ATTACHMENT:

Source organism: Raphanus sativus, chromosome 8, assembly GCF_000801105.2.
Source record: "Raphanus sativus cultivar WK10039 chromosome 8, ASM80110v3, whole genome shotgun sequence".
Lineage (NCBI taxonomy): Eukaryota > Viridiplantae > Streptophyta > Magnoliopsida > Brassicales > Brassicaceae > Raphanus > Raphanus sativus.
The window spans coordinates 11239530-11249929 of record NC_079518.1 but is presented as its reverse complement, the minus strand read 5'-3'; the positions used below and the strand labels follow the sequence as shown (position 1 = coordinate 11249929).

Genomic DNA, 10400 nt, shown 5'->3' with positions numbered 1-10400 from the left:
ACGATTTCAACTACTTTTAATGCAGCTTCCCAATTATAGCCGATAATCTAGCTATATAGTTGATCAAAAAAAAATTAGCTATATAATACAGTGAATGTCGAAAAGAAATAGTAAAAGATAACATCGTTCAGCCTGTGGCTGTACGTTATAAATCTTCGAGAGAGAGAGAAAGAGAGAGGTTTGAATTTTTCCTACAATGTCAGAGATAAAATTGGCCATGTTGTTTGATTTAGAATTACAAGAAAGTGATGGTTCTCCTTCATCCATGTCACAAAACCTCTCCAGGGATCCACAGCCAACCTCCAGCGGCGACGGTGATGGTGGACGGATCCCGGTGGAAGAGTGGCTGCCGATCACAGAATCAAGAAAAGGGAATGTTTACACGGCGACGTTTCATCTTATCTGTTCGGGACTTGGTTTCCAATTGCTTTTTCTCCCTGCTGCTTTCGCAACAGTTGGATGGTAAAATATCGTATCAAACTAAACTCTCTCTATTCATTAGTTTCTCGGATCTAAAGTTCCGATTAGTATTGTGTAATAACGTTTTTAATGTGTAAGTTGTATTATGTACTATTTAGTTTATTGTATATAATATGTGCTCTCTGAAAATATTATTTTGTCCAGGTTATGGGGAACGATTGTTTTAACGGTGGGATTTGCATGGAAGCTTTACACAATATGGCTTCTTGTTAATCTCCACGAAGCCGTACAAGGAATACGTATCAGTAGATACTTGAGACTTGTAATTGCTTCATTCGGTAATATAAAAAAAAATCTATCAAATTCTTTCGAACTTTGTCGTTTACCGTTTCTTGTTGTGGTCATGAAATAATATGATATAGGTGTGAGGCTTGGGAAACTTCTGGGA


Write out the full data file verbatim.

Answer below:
Source organism: Raphanus sativus, chromosome 8, assembly GCF_000801105.2.
Source record: "Raphanus sativus cultivar WK10039 chromosome 8, ASM80110v3, whole genome shotgun sequence".
Lineage (NCBI taxonomy): Eukaryota > Viridiplantae > Streptophyta > Magnoliopsida > Brassicales > Brassicaceae > Raphanus > Raphanus sativus.
The window spans coordinates 11239530-11249929 of record NC_079518.1 but is presented as its reverse complement, the minus strand read 5'-3'; the positions used below and the strand labels follow the sequence as shown (position 1 = coordinate 11249929).

Genomic DNA, 10400 nt, shown 5'->3' with positions numbered 1-10400 from the left:
ACGATTTCAACTACTTTTAATGCAGCTTCCCAATTATAGCCGATAATCTAGCTATATAGTTGATCAAAAAAAAATTAGCTATATAATACAGTGAATGTCGAAAAGAAATAGTAAAAGATAACATCGTTCAGCCTGTGGCTGTACGTTATAAATCTTCGAGAGAGAGAGAAAGAGAGAGGTTTGAATTTTTCCTACAATGTCAGAGATAAAATTGGCCATGTTGTTTGATTTAGAATTACAAGAAAGTGATGGTTCTCCTTCATCCATGTCACAAAACCTCTCCAGGGATCCACAGCCAACCTCCAGCGGCGACGGTGATGGTGGACGGATCCCGGTGGAAGAGTGGCTGCCGATCACAGAATCAAGAAAAGGGAATGTTTACACGGCGACGTTTCATCTTATCTGTTCGGGACTTGGTTTCCAATTGCTTTTTCTCCCTGCTGCTTTCGCAACAGTTGGATGGTAAAATATCGTATCAAACTAAACTCTCTCTATTCATTAGTTTCTCGGATCTAAAGTTCCGATTAGTATTGTGTAATAACGTTTTTAATGTGTAAGTTGTATTATGTACTATTTAGTTTATTGTATATAATATGTGCTCTCTGAAAATATTATTTTGTCCAGGTTATGGGGAACGATTGTTTTAACGGTGGGATTTGCATGGAAGCTTTACACAATATGGCTTCTTGTTAATCTCCACGAAGCCGTACAAGGAATACGTATCAGTAGATACTTGAGACTTGTAATTGCTTCATTCGGTAATATAAAAAAAAATCTATCAAATTCTTTCGAACTTTGTCGTTTACCGTTTCTTGTTGTGGTCATGAAATAATATGATATAGGTGTGAGGCTTGGGAAACTTCTGGGA